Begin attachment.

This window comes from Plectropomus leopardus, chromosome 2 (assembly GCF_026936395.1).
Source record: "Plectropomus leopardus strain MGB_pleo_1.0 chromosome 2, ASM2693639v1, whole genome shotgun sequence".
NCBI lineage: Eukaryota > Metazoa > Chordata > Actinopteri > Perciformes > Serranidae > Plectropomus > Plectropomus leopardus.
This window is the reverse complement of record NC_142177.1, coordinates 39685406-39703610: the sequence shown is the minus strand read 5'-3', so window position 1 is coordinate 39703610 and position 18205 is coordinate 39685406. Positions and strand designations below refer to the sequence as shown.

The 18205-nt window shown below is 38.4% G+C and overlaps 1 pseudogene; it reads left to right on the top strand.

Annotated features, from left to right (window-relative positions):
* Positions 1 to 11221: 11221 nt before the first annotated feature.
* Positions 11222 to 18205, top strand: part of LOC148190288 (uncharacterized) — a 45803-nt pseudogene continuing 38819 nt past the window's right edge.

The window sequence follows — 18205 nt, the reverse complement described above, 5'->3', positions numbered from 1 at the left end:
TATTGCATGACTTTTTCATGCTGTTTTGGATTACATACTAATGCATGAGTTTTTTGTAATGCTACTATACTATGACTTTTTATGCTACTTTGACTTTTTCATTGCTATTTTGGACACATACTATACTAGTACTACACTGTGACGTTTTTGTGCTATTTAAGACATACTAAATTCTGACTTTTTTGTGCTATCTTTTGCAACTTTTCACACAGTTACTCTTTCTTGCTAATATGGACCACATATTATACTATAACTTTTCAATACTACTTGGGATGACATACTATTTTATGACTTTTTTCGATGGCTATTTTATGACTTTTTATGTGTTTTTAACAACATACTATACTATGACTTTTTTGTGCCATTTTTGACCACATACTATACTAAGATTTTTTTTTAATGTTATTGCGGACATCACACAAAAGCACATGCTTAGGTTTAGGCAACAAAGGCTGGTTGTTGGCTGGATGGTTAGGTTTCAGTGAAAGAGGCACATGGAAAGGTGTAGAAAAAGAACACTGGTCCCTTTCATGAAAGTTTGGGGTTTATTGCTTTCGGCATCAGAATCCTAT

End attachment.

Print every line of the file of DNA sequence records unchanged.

This window comes from Plectropomus leopardus, chromosome 2 (assembly GCF_026936395.1).
Source record: "Plectropomus leopardus strain MGB_pleo_1.0 chromosome 2, ASM2693639v1, whole genome shotgun sequence".
NCBI lineage: Eukaryota > Metazoa > Chordata > Actinopteri > Perciformes > Serranidae > Plectropomus > Plectropomus leopardus.
This window is the reverse complement of record NC_142177.1, coordinates 39685406-39703610: the sequence shown is the minus strand read 5'-3', so window position 1 is coordinate 39703610 and position 18205 is coordinate 39685406. Positions and strand designations below refer to the sequence as shown.

The 18205-nt window shown below is 38.4% G+C and overlaps 1 pseudogene; it reads left to right on the top strand.

Annotated features, from left to right (window-relative positions):
* Positions 1 to 11221: 11221 nt before the first annotated feature.
* Positions 11222 to 18205, top strand: part of LOC148190288 (uncharacterized) — a 45803-nt pseudogene continuing 38819 nt past the window's right edge.

The window sequence follows — 18205 nt, the reverse complement described above, 5'->3', positions numbered from 1 at the left end:
TATTGCATGACTTTTTCATGCTGTTTTGGATTACATACTAATGCATGAGTTTTTTGTAATGCTACTATACTATGACTTTTTATGCTACTTTGACTTTTTCATTGCTATTTTGGACACATACTATACTAGTACTACACTGTGACGTTTTTGTGCTATTTAAGACATACTAAATTCTGACTTTTTTGTGCTATCTTTTGCAACTTTTCACACAGTTACTCTTTCTTGCTAATATGGACCACATATTATACTATAACTTTTCAATACTACTTGGGATGACATACTATTTTATGACTTTTTTCGATGGCTATTTTATGACTTTTTATGTGTTTTTAACAACATACTATACTATGACTTTTTTGTGCCATTTTTGACCACATACTATACTAAGATTTTTTTTTAATGTTATTGCGGACATCACACAAAAGCACATGCTTAGGTTTAGGCAACAAAGGCTGGTTGTTGGCTGGATGGTTAGGTTTCAGTGAAAGAGGCACATGGAAAGGTGTAGAAAAAGAACACTGGTCCCTTTCATGAAAGTTTGGGGTTTATTGCTTTCGGCATCAGAATCCTAT